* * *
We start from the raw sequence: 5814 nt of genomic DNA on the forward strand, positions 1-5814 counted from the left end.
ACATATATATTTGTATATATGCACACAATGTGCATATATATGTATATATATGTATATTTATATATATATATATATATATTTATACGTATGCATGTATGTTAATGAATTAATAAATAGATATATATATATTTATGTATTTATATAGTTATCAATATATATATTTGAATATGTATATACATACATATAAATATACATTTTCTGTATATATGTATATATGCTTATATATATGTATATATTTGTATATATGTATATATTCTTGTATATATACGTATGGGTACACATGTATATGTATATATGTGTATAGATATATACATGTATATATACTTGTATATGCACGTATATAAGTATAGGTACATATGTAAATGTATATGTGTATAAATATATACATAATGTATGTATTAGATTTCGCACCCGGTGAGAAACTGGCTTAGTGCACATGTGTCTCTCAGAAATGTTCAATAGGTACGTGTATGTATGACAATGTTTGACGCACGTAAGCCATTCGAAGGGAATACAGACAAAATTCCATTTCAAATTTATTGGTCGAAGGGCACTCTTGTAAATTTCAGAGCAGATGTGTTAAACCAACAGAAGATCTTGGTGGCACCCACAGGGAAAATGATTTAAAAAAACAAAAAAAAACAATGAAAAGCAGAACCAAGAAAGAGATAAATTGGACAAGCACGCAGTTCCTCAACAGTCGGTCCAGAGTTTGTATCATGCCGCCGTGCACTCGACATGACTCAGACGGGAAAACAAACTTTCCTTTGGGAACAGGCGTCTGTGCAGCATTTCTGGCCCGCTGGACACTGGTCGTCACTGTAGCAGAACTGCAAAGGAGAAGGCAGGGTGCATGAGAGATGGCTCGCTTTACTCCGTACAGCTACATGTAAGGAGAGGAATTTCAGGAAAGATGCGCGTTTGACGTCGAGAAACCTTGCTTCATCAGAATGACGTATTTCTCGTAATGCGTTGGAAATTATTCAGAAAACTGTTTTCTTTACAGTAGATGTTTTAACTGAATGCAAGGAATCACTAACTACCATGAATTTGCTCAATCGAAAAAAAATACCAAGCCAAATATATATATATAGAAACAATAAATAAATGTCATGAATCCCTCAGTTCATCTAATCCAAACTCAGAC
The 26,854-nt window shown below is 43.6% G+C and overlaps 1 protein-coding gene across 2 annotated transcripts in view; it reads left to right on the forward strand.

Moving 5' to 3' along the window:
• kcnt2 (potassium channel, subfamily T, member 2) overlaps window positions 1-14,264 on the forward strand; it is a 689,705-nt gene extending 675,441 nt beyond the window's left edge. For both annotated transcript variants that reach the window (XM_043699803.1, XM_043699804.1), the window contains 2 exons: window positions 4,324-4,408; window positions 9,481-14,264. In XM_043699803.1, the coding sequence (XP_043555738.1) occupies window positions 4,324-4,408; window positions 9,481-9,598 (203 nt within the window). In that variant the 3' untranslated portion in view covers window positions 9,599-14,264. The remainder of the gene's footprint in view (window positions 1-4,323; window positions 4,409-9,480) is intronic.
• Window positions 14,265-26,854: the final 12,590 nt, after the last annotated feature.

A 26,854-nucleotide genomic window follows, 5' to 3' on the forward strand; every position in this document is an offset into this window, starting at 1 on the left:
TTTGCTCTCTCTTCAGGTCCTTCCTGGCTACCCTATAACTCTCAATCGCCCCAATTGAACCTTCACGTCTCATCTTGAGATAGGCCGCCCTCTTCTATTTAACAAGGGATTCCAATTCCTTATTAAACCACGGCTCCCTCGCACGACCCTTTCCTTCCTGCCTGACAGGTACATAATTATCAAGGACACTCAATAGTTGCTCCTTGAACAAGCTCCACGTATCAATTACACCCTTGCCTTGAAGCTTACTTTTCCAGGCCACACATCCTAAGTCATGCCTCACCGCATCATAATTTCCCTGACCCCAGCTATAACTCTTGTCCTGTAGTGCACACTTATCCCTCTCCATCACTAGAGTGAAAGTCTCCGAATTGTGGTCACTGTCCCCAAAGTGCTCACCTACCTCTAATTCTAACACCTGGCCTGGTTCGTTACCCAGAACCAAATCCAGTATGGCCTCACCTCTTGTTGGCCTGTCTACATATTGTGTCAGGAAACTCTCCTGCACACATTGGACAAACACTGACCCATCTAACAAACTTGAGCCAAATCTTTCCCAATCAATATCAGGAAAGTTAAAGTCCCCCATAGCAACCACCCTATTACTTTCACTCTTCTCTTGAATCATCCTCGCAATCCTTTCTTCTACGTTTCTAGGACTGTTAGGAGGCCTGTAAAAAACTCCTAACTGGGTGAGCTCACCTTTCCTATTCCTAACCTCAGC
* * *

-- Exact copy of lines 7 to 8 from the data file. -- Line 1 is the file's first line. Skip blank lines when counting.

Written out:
A 26,854-nucleotide genomic window follows, 5' to 3' on the forward strand; every position in this document is an offset into this window, starting at 1 on the left:
TTTGCTCTCTCTTCAGGTCCTTCCTGGCTACCCTATAACTCTCAATCGCCCCAATTGAACCTTCACGTCTCATCTTGAGATAGGCCGCCCTCTTCTATTTAACAAGGGATTCCAATTCCTTATTAAACCACGGCTCCCTCGCACGACCCTTTCCTTCCTGCCTGACAGGTACATAATTATCAAGGACACTCAATAGTTGCTCCTTGAACAAGCTCCACGTATCAATTACACCCTTGCCTTGAAGCTTACTTTTCCAGGCCACACATCCTAAGTCATGCCTCACCGCATCATAATTTCCCTGACCCCAGCTATAACTCTTGTCCTGTAGTGCACACTTATCCCTCTCCATCACTAGAGTGAAAGTCTCCGAATTGTGGTCACTGTCCCCAAAGTGCTCACCTACCTCTAATTCTAACACCTGGCCTGGTTCGTTACCCAGAACCAAATCCAGTATGGCCTCACCTCTTGTTGGCCTGTCTACATATTGTGTCAGGAAACTCTCCTGCACACATTGGACAAACACTGACCCATCTAACAAACTTGAGCCAAATCTTTCCCAATCAATATCAGGAAAGTTAAAGTCCCCCATAGCAACCACCCTATTACTTTCACTCTTCTCTTGAATCATCCTCGCAATCCTTTCTTCTACGTTTCTAGGACTGTTAGGAGGCCTGTAAAAAACTCCTAACTGGGTGAGCTCACCTTTCCTATTCCTAACCTCAGC